Like many people, I’ve been struggling with direction. With schedules arranged and then rearranged and then adjusted again, it’s thrown a lot of uncertainties into the mix. Just as I was building momentum (pre-Quarantine), a lot of my book talks for Becoming American had to be postponed.
Just when I started getting rolling with virtual Zoom talks, libraries shifted their focus to a specific genre of books that didn’t necessarily include mine. Libraries whom I thought would be supportive haven’t returned e-mails. Other libraries have gone above and beyond in their outreach to patrons by connecting with them through live author talks and book clubs and have been nothing short of AMAZING.
So, as I was talking (okay, venting) to Freddy the other day, he asked me how long I’ve been letting the coffee percolate.
How long have I been heating and reheating the same pot of coffee? Would I rather have reheated (several times) coffee or fresh coffee?
Sometimes you just have to start brewing a new pot of coffee. Period.
It doesn’t mean to stop connecting with virtual book clubs or following up with the ones in queue, but meanwhile, start a fresh pot of coffee. In other words, do what inspires me most and work on my new manuscript.
I love connecting with others and love marketing, but in the end, the best part of the writing process is…..THE WRITING part! So, here I am, researching and writing for a new Young Adult Historical Fiction, completely separate and different from the first and I am feeling inspired and hopeful again.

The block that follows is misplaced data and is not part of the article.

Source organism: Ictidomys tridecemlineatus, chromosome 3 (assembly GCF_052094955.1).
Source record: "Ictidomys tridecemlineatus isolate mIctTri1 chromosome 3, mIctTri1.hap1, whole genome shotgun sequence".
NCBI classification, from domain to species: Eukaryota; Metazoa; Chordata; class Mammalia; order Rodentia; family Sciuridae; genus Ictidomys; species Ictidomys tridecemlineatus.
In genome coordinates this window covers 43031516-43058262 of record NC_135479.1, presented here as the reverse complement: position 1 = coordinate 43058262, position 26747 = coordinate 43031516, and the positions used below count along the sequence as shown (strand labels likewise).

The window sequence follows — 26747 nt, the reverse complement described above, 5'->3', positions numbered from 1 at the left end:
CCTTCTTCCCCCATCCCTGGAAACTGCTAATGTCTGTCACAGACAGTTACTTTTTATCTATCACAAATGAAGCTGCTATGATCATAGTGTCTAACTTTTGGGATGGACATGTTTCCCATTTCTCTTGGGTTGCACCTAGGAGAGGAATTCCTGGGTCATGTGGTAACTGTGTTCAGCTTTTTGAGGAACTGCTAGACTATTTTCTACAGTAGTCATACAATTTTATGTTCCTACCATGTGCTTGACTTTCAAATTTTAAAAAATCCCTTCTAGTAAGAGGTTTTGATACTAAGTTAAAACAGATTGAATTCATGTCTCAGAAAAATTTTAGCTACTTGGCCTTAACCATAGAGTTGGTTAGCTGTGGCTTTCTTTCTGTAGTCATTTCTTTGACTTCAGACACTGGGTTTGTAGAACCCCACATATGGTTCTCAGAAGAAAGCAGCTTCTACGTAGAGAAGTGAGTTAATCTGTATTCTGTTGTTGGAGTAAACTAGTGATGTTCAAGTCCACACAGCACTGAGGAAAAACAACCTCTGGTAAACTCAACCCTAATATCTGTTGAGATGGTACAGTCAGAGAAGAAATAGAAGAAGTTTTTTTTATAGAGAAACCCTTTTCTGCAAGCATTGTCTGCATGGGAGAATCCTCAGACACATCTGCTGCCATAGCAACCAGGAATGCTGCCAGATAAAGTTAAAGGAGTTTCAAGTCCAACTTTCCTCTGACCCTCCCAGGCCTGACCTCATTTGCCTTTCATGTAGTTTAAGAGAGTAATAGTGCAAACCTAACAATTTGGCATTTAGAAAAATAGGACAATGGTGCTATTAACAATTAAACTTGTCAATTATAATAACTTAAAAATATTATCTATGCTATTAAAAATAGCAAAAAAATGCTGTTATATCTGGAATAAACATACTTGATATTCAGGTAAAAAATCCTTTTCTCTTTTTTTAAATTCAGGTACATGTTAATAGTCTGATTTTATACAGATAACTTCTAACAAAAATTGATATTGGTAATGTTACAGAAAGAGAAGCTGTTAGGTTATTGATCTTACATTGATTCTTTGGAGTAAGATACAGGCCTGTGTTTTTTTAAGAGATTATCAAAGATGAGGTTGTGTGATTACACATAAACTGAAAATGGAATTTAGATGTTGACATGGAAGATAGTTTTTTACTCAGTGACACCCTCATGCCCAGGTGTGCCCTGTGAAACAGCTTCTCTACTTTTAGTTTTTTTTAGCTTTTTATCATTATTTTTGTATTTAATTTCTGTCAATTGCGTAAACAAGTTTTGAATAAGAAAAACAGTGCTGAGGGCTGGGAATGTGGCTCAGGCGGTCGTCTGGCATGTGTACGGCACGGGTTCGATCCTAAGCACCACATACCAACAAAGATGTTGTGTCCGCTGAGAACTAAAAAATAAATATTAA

I can’t control what people are reading or aren’t reading.
I CAN control how I spend my time and invest in my skill set. I CAN control getting on author zooms to better my craft…they have been awesome and so helpful in how I structure my writing. I CAN control building the bridge one brick at a time from where I am to where I want to go, with consistency and staying the course through the thick of uncertain times.
So, here I am, brewing a fresh pot of percolating coffee as the anticipation of drinking it sets in and reminds me of why I started writing in the first place. I am choosing to see the roadblocks as a blessing to make me work harder in overcoming them.
To show that anyone can successfully pursue and accomplish a dream even if it’s through a book that didn’t come from a huge publishing house, with a large marketing department.
After all, I’ve always loved underdog stories.